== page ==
Q. Why don’t we see many healings today? I’m told that they were more numerous in the early church. (I read that the theologian Athanasius in the year A.D. 354 wrote, “We know bishops who still work signs.”)
Recently, I was watching on television when Pope Francis embraced and kissed what seemed to be a seriously ill child. What if he had laid hands on that child and miraculously cured him, as did some of his predecessors in the past? What an impression that would have made in today’s ultrasecular world! (Columbus, Ohio)
A. Certainly, some miracles do still occur. Recently, we learned of a Costa Rican woman who recovered from a brain aneurysm after praying to Pope John Paul II — leading to that pontiff’s canonization. And at last count, after extensive scrutiny, the medical bureau at Lourdes in France had documented 69 miracles since the virgin appeared there in 1858.
But I have the same impression as you — that miracles are not as frequent now as they were in the early church — so it is reasonable to ask why.
It may have something to do with our faith not being sufficiently strong. Remember in Acts 14, Paul cured the crippled man after seeing “that he had the faith to be healed” and in Luke 18:42, when Jesus said to the blind beggar, “Have sight; your faith has saved you.” Faith, lively and strong, seems to have been an essential ingredient in a miracle and a necessary prerequisite.
Jesus, it should be pointed out, did not cure every sick or disabled person that he met. The number of Christ’s miracles was limited. He seems to have healed not to “put on a show” but only when it seemed critical to the messianic mission or when, moved with special compassion, he wanted to reward a person’s faith.
Why he did not heal everyone is the same question as why God doesn’t cure each sick child whom Pope Francis embraces with obvious affection — and the answer is something I don’t think we’ll fully know while we are on this side of heaven.
Meanwhile, it may be important to broaden our view as to what we consider to be a healing. In the 1960s, after my sister had been sick for several years with multiple sclerosis, my family took her to Lourdes. We were hoping that by bathing in the spring waters of that shrine, she might be freed from her illness. She was not.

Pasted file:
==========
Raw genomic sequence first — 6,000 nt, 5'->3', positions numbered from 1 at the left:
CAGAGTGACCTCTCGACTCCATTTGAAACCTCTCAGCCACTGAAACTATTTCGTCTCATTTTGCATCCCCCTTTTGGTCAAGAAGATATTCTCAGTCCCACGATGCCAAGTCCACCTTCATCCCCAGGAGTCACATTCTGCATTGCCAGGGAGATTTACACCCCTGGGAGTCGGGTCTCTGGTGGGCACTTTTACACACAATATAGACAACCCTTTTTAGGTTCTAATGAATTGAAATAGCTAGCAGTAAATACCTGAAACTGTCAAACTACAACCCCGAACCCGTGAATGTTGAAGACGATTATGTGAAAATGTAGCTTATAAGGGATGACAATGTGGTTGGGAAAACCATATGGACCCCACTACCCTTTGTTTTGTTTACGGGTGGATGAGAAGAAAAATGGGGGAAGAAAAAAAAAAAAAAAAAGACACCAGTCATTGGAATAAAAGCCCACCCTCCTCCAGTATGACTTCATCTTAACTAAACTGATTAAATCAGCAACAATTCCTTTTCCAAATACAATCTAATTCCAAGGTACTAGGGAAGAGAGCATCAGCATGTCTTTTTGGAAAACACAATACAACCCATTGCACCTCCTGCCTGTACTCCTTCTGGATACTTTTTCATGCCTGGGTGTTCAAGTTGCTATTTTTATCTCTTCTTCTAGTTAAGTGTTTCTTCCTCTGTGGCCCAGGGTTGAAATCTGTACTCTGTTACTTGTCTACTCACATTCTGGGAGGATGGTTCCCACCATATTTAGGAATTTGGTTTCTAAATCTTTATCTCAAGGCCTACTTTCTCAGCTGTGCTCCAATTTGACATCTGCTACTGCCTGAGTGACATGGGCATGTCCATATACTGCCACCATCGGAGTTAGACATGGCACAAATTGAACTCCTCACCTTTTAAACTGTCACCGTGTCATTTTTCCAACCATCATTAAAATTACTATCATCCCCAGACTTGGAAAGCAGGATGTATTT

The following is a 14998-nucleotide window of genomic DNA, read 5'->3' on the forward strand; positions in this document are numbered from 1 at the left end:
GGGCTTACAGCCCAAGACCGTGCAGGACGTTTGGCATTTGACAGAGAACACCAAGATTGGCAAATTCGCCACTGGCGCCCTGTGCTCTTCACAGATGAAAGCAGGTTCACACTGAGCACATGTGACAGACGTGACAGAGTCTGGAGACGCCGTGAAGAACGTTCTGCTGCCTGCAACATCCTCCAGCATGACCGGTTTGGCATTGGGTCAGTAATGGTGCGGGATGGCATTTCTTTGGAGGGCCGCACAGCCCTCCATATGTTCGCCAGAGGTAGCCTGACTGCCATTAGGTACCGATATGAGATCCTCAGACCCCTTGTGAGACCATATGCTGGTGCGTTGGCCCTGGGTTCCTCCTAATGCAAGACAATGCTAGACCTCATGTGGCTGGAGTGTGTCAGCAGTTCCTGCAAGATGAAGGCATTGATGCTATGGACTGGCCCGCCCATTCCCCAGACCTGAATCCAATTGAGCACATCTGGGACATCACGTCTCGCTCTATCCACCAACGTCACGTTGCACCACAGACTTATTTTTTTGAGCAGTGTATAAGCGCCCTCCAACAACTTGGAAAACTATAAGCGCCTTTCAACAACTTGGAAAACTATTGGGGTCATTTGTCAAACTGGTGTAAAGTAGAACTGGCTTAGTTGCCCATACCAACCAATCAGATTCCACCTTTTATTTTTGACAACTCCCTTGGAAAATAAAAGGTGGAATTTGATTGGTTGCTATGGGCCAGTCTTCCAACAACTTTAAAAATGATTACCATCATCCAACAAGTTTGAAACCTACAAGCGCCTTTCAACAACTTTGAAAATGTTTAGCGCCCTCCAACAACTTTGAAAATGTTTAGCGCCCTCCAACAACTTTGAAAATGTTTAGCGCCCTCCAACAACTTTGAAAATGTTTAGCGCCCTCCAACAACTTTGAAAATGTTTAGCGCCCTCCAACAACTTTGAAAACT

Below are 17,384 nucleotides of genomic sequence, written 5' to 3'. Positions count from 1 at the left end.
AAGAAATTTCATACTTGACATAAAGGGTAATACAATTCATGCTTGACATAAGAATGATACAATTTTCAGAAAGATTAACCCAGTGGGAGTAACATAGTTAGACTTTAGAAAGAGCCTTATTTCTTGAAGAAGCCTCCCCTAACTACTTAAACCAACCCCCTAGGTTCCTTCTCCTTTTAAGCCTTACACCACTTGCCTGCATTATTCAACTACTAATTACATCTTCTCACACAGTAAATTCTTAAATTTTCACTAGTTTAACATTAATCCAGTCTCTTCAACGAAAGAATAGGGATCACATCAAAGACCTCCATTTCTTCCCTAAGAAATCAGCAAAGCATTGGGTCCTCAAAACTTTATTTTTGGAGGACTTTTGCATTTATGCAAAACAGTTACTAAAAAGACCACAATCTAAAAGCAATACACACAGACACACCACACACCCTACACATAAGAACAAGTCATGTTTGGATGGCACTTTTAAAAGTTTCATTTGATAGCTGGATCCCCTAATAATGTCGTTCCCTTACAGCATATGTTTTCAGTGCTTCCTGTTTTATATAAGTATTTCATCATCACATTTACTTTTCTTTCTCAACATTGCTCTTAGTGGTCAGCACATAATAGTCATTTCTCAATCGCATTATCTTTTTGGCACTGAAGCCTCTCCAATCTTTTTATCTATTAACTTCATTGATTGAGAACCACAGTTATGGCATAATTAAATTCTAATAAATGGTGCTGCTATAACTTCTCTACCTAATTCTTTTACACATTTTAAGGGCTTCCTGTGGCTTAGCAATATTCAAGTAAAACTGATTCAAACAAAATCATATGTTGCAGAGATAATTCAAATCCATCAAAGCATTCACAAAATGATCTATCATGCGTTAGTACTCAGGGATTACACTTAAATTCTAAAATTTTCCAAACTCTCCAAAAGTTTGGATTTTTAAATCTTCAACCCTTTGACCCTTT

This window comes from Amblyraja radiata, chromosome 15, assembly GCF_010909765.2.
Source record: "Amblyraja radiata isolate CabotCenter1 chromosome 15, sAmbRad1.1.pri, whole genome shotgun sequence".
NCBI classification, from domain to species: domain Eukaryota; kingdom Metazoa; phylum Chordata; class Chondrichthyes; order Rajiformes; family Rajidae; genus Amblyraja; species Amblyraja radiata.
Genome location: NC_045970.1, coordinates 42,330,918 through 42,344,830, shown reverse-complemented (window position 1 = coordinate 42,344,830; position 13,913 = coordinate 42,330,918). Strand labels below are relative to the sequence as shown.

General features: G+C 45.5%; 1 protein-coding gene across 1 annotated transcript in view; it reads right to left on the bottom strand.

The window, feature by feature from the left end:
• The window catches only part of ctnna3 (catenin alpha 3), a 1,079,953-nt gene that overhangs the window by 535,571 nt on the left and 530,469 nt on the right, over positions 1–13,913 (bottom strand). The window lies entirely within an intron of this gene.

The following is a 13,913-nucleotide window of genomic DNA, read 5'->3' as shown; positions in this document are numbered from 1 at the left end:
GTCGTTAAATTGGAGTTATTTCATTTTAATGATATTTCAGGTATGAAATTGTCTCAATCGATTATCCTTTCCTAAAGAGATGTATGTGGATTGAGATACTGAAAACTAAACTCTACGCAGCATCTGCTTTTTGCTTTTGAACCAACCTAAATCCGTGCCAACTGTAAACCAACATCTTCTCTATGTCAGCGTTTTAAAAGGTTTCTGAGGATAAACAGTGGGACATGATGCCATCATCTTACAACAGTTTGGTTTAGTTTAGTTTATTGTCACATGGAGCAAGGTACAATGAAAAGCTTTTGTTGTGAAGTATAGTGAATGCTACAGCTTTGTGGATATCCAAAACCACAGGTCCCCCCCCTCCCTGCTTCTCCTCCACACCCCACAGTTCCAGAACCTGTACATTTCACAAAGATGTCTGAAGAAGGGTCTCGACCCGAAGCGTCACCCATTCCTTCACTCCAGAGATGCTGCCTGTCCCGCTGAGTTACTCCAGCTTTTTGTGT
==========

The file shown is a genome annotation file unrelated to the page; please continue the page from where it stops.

But what did happen was that from that day until she died four years later, she seemed perfectly at peace. She evidently felt that she had done everything that God had asked of her, and so she bore her suffering with true serenity. I had wished and prayed for a different outcome, but the Lord, I am confident, was wiser than I.
Q. A few months ago, I visited a Catholic church and noticed that the priest was using a chalice for Mass that was made from glass or crystal. (You could see the wine.) I thought that you could use only a chalice made from precious metal. I wrote a letter to our bishop but did not receive a response. What should I do? (City of origin withheld)
A. The current guidelines of the church allow some latitude on the use of glass chalices. That statement, though, requires a bit of parsing. The General Instruction of the Roman Missal, revised most recently in 2011, says in No. 328: “Sacred vessels should be made from precious metal.”
Quickly though, it adds in No. 329 that in the United States, “sacred vessels may also be made from other solid materials which in the common estimation in each region are considered precious or noble.”
The guidelines caution in No. 329 that “preference is always to be given to materials that do not easily break or deteriorate.” And, in No. 332, it states that chalices should be “clearly distinguishable from vessels intended for everyday use.”
Where does that leave glass? Well, if it is thin and fragile, it fails the breakability standard. However, some manufacturers make glass vessels that can be dropped from a table without any damage. And a glass tumbler surely seems more a household product than material that is precious or noble, but cut crystal, artistically fashioned, might well pass the test.
So there is some subjectivity as to what is allowed, and reasonable minds can differ. Clearly, though, there is no outright prohibition of glass.
Questions may be sent to Father Kenneth Doyle at firstname.lastname@example.org and 40 Hopewell St., Albany, N.Y. 12208.
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